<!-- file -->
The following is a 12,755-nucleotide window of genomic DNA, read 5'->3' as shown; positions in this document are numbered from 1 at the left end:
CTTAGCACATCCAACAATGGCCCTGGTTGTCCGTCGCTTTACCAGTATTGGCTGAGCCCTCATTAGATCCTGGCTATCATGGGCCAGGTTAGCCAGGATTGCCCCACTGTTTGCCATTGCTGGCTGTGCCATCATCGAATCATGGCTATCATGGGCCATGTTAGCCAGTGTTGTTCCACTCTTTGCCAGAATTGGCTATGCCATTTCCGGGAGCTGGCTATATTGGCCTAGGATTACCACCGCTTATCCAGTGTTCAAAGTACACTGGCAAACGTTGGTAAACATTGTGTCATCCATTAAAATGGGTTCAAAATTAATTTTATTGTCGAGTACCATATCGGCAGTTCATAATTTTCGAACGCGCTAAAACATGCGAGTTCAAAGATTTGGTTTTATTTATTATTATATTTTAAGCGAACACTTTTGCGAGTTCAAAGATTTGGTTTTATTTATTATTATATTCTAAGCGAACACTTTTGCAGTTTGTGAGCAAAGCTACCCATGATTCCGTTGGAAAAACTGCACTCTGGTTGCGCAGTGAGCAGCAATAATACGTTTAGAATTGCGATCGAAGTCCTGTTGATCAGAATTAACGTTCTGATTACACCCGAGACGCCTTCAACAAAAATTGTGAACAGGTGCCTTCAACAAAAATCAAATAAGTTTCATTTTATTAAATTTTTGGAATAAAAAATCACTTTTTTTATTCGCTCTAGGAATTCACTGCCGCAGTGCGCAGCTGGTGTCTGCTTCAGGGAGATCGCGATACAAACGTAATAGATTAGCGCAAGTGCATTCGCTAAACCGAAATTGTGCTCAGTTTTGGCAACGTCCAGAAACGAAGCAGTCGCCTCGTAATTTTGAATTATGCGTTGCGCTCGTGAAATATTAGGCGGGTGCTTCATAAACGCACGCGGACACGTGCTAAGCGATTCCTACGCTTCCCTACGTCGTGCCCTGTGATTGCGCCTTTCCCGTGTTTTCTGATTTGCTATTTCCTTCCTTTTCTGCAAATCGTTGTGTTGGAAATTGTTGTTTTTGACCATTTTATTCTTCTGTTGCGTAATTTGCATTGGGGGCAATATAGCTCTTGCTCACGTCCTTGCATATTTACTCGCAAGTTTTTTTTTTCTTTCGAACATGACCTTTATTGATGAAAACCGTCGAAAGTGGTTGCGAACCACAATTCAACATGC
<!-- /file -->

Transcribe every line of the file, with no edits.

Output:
The following is a 12,755-nucleotide window of genomic DNA, read 5'->3' as shown; positions in this document are numbered from 1 at the left end:
CTTAGCACATCCAACAATGGCCCTGGTTGTCCGTCGCTTTACCAGTATTGGCTGAGCCCTCATTAGATCCTGGCTATCATGGGCCAGGTTAGCCAGGATTGCCCCACTGTTTGCCATTGCTGGCTGTGCCATCATCGAATCATGGCTATCATGGGCCATGTTAGCCAGTGTTGTTCCACTCTTTGCCAGAATTGGCTATGCCATTTCCGGGAGCTGGCTATATTGGCCTAGGATTACCACCGCTTATCCAGTGTTCAAAGTACACTGGCAAACGTTGGTAAACATTGTGTCATCCATTAAAATGGGTTCAAAATTAATTTTATTGTCGAGTACCATATCGGCAGTTCATAATTTTCGAACGCGCTAAAACATGCGAGTTCAAAGATTTGGTTTTATTTATTATTATATTTTAAGCGAACACTTTTGCGAGTTCAAAGATTTGGTTTTATTTATTATTATATTCTAAGCGAACACTTTTGCAGTTTGTGAGCAAAGCTACCCATGATTCCGTTGGAAAAACTGCACTCTGGTTGCGCAGTGAGCAGCAATAATACGTTTAGAATTGCGATCGAAGTCCTGTTGATCAGAATTAACGTTCTGATTACACCCGAGACGCCTTCAACAAAAATTGTGAACAGGTGCCTTCAACAAAAATCAAATAAGTTTCATTTTATTAAATTTTTGGAATAAAAAATCACTTTTTTTATTCGCTCTAGGAATTCACTGCCGCAGTGCGCAGCTGGTGTCTGCTTCAGGGAGATCGCGATACAAACGTAATAGATTAGCGCAAGTGCATTCGCTAAACCGAAATTGTGCTCAGTTTTGGCAACGTCCAGAAACGAAGCAGTCGCCTCGTAATTTTGAATTATGCGTTGCGCTCGTGAAATATTAGGCGGGTGCTTCATAAACGCACGCGGACACGTGCTAAGCGATTCCTACGCTTCCCTACGTCGTGCCCTGTGATTGCGCCTTTCCCGTGTTTTCTGATTTGCTATTTCCTTCCTTTTCTGCAAATCGTTGTGTTGGAAATTGTTGTTTTTGACCATTTTATTCTTCTGTTGCGTAATTTGCATTGGGGGCAATATAGCTCTTGCTCACGTCCTTGCATATTTACTCGCAAGTTTTTTTTTTCTTTCGAACATGACCTTTATTGATGAAAACCGTCGAAAGTGGTTGCGAACCACAATTCAACATGC